Three different angle measurements (α, β, γ) were performed and compared for their capability to discriminate PS loosening between the lying position and the standing position: (1) the angle α between the PS axes and the cranial endplate of the same vertebra; (2) the angle β between the PS axes and the caudal endplate of the same vertebra; (3) the angle γ between the PS axes and the posterior wall of the same vertebra (Fig. 4). The fixed point was determined by enlarging the image up to 3200 times using ImageJ (the U.S. National Institutes of Health, USA) and applying the pixel selection method [10].

Fig. 4
figure 4

The same lateral plane between lying and standing positions from digital tomosynthesis in the PS loosening group. The displacement angle α (black solid line) between the PS axis (black dotted line) and the cranial endplate (white dotted line) of the same vertebra in the lying (a) and standing (b) position. The displacement angle β (black solid line) between the PS axis (black dotted line) and the caudal endplate (white dotted line) of the same vertebra in the lying (c) and standing (d) position. The displacement angle γ (black solid line) between the PS axis (black dotted line) and the posterior wall (white dotted line) of the same vertebra in the lying (e) and standing (f) position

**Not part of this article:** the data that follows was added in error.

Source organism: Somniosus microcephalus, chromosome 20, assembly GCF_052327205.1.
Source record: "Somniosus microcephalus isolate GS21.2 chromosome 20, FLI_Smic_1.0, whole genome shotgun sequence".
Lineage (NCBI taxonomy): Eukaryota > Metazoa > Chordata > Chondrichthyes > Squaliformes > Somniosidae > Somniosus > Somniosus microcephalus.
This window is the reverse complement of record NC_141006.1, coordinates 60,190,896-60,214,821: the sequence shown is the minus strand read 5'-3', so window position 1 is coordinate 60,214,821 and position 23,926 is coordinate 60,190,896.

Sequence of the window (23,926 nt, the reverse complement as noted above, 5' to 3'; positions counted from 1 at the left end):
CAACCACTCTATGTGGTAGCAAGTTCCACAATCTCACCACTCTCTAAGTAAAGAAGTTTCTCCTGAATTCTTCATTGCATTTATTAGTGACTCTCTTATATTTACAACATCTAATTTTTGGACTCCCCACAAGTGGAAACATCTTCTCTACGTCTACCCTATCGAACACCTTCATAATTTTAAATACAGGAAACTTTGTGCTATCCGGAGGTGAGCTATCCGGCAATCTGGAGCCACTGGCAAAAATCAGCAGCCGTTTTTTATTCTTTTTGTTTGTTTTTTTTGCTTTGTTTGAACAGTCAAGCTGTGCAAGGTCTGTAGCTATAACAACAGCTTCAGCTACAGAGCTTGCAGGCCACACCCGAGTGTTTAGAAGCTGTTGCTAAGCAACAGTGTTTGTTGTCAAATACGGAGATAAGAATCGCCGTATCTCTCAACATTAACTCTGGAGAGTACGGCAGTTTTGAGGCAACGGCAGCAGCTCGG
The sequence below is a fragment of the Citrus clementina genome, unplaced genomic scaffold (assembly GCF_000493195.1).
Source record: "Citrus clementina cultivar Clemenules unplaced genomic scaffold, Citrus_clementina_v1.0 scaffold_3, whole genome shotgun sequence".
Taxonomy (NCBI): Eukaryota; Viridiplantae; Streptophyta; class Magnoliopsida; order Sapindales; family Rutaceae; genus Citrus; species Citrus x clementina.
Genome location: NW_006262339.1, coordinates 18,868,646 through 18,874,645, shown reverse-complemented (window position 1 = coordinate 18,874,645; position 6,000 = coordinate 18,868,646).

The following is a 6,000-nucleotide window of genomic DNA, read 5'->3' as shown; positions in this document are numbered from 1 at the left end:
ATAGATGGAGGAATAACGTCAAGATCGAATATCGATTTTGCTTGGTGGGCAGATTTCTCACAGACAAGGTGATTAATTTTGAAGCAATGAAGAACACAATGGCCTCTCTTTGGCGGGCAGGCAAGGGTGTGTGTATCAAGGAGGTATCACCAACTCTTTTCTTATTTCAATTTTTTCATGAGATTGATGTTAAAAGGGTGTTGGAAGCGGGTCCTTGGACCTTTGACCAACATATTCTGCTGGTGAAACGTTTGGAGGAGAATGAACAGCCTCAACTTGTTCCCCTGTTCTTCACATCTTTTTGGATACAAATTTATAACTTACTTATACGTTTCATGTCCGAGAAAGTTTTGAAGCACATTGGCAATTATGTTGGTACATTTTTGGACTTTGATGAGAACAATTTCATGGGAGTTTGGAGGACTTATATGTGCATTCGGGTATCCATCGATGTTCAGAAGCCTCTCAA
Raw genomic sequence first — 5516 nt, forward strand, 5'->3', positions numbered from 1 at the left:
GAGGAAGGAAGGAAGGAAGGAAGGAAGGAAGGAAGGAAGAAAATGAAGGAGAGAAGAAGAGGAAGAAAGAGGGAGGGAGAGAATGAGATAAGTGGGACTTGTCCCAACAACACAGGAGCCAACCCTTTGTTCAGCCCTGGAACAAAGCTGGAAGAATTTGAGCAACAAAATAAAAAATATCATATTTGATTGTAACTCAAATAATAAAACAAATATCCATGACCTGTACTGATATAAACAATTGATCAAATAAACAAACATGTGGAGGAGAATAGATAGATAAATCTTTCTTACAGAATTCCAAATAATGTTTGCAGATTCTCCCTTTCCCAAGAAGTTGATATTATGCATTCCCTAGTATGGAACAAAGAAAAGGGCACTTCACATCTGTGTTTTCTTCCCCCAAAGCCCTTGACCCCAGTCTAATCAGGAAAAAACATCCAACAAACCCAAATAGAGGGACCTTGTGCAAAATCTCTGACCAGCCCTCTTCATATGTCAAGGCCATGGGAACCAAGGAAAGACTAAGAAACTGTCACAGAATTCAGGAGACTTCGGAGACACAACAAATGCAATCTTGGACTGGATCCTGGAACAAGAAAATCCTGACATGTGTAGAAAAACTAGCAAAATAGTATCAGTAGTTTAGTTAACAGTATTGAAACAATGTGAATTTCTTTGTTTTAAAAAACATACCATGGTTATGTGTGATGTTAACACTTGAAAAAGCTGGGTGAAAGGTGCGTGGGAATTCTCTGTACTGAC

The PS displacement angle was defined as the average of the change in the three angles between the lying and the standing positions.

In the second step, the PS displacement angles were compared between the groups with PS loosening and without PS loosening that were defined by CT diagnosis.

In the third step, a receiver operating characteristics (ROC) curve analysis was performed and the area under the curve (AUC) was assessed to identify optimal cut-off values for the displacement angle that discriminated between patients with and without screw loosening. The sensitivity and specificity of the optimal cut-off values were calculated.

Statistical analysis

Nominal patient characteristics between the groups were compared using the Chi-square test. The Mann–Whitney U test was used when studying the association of categorical and continuous variables. All statistical analyses were conducted using JMP software package, version 10.0.2 (SAS Institute, Inc., Cary, NC, USA). Significance was set at p < 0.05.

Results

The seven patients (12 pedicle screws) were diagnosed with pedicle screw loosening because of a radiolucent area wider than 1 mm or the presence of the halo sign on CT. The rate of screw loosening at the cranial end of the fused segments was 16% in this study.

No significant differences in the average age or number of fused segments between patient groups were observed (Table 1). In the PS loosening group diagnosed by CT, the average PS displacement angle was 5.7° ± 5.1. In the group without PS loosening, the average PS displacement angle was 0.6° ± 0.5. The PS displacement angle was significantly different between the two groups (p < 0.01). There was no significant difference in the examination period between patient groups (Table 1).